11 And having set sail from Troas, we ran a straight course to Samothrace, and on the next day to Neapolis 12 and from there to Philippi, which is a prominent city of the District of Macedonia, a colony, and we stayed in this city some days. Acts 16:11-12 (translated from the NA28 Greek text)
As you know, Paul’s friend and companion Luke wrote the book of Acts in the New Testament. In Acts 16:10, we read that after Paul and seen the vision to leave Asia and come to Europe after seeking the will of God for next focus of his missionary journey, Luke includes himself in the narrative as an eyewitness, therefore, his account of what happened to Paul and Silas in Philippi are given as one who was there.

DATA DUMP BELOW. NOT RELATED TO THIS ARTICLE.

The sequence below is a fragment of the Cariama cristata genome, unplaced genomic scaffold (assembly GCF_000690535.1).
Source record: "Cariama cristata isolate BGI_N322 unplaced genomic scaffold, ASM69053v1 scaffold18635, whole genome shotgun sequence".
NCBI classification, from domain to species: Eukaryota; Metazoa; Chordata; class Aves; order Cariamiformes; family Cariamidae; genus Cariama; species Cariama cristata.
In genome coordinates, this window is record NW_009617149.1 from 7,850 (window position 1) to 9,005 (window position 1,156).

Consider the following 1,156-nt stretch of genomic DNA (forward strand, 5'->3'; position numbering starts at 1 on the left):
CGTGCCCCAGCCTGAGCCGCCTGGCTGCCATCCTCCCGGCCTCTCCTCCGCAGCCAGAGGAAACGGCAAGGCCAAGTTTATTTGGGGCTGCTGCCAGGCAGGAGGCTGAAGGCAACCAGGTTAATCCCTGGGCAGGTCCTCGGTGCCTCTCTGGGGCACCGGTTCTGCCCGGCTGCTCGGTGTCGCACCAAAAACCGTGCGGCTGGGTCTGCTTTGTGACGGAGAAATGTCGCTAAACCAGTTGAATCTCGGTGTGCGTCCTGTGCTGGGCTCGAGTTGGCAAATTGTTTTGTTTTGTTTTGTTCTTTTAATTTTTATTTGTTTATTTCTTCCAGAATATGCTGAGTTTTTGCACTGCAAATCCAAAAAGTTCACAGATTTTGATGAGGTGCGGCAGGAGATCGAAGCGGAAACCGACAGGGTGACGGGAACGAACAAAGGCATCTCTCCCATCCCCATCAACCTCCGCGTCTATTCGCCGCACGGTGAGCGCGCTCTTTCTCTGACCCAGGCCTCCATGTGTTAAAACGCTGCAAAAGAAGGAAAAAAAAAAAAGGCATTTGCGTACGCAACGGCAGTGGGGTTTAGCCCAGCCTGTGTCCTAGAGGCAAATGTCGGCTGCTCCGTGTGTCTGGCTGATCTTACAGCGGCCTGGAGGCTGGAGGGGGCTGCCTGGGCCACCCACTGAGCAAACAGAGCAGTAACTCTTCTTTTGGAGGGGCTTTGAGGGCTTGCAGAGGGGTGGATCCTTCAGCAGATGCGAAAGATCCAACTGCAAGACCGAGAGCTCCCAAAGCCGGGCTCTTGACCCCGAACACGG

In the passage above, Troas was a major Aegean port 14 miles south of ancient Troy and the primary Asian harbor for ships bound for Macedonia. Samothrace was an island on the direct route between Troas and Neapolis, the port for Philippi, which lay 8.5 miles inland. Philippi was a Roman colony, which means that is held the most privileged status for provincial cities.